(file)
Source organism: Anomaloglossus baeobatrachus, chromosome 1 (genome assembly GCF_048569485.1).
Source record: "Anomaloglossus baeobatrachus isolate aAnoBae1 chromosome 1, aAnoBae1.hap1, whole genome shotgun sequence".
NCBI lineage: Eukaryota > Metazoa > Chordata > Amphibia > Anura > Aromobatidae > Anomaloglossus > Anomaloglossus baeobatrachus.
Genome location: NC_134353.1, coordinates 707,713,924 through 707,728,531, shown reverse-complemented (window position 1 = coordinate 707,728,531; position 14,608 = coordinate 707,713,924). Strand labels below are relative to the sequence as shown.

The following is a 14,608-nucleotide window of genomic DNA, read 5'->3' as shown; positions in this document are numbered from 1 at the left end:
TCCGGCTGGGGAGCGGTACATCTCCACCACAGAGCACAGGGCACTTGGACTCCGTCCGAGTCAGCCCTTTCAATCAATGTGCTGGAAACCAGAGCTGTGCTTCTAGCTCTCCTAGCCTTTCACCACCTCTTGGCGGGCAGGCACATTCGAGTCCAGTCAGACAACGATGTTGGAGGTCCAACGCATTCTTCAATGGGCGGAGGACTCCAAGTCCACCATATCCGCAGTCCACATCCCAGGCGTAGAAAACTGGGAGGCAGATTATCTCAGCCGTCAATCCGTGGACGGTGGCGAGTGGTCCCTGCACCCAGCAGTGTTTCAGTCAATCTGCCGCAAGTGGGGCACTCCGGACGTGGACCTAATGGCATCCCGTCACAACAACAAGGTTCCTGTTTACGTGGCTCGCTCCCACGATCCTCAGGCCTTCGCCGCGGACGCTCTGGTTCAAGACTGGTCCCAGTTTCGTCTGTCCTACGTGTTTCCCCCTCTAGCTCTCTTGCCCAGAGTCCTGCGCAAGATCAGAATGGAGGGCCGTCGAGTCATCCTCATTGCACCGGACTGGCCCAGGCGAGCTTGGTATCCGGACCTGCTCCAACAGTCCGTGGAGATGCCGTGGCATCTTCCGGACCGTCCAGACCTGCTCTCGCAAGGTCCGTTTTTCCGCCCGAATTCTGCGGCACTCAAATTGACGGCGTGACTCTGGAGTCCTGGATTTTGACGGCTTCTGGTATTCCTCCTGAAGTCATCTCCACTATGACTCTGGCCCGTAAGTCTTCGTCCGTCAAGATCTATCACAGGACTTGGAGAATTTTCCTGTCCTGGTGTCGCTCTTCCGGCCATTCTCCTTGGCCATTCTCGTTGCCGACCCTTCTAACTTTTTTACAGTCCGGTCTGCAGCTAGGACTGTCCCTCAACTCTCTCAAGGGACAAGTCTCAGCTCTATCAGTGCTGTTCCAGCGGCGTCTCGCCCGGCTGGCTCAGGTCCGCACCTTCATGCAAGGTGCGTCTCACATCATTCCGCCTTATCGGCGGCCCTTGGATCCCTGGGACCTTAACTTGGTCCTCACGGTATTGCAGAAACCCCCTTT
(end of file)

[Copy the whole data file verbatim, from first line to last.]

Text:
Source organism: Anomaloglossus baeobatrachus, chromosome 1 (genome assembly GCF_048569485.1).
Source record: "Anomaloglossus baeobatrachus isolate aAnoBae1 chromosome 1, aAnoBae1.hap1, whole genome shotgun sequence".
NCBI lineage: Eukaryota > Metazoa > Chordata > Amphibia > Anura > Aromobatidae > Anomaloglossus > Anomaloglossus baeobatrachus.
Genome location: NC_134353.1, coordinates 707,713,924 through 707,728,531, shown reverse-complemented (window position 1 = coordinate 707,728,531; position 14,608 = coordinate 707,713,924). Strand labels below are relative to the sequence as shown.

The following is a 14,608-nucleotide window of genomic DNA, read 5'->3' as shown; positions in this document are numbered from 1 at the left end:
TCCGGCTGGGGAGCGGTACATCTCCACCACAGAGCACAGGGCACTTGGACTCCGTCCGAGTCAGCCCTTTCAATCAATGTGCTGGAAACCAGAGCTGTGCTTCTAGCTCTCCTAGCCTTTCACCACCTCTTGGCGGGCAGGCACATTCGAGTCCAGTCAGACAACGATGTTGGAGGTCCAACGCATTCTTCAATGGGCGGAGGACTCCAAGTCCACCATATCCGCAGTCCACATCCCAGGCGTAGAAAACTGGGAGGCAGATTATCTCAGCCGTCAATCCGTGGACGGTGGCGAGTGGTCCCTGCACCCAGCAGTGTTTCAGTCAATCTGCCGCAAGTGGGGCACTCCGGACGTGGACCTAATGGCATCCCGTCACAACAACAAGGTTCCTGTTTACGTGGCTCGCTCCCACGATCCTCAGGCCTTCGCCGCGGACGCTCTGGTTCAAGACTGGTCCCAGTTTCGTCTGTCCTACGTGTTTCCCCCTCTAGCTCTCTTGCCCAGAGTCCTGCGCAAGATCAGAATGGAGGGCCGTCGAGTCATCCTCATTGCACCGGACTGGCCCAGGCGAGCTTGGTATCCGGACCTGCTCCAACAGTCCGTGGAGATGCCGTGGCATCTTCCGGACCGTCCAGACCTGCTCTCGCAAGGTCCGTTTTTCCGCCCGAATTCTGCGGCACTCAAATTGACGGCGTGACTCTGGAGTCCTGGATTTTGACGGCTTCTGGTATTCCTCCTGAAGTCATCTCCACTATGACTCTGGCCCGTAAGTCTTCGTCCGTCAAGATCTATCACAGGACTTGGAGAATTTTCCTGTCCTGGTGTCGCTCTTCCGGCCATTCTCCTTGGCCATTCTCGTTGCCGACCCTTCTAACTTTTTTACAGTCCGGTCTGCAGCTAGGACTGTCCCTCAACTCTCTCAAGGGACAAGTCTCAGCTCTATCAGTGCTGTTCCAGCGGCGTCTCGCCCGGCTGGCTCAGGTCCGCACCTTCATGCAAGGTGCGTCTCACATCATTCCGCCTTATCGGCGGCCCTTGGATCCCTGGGACCTTAACTTGGTCCTCACGGTATTGCAGAAACCCCCTTT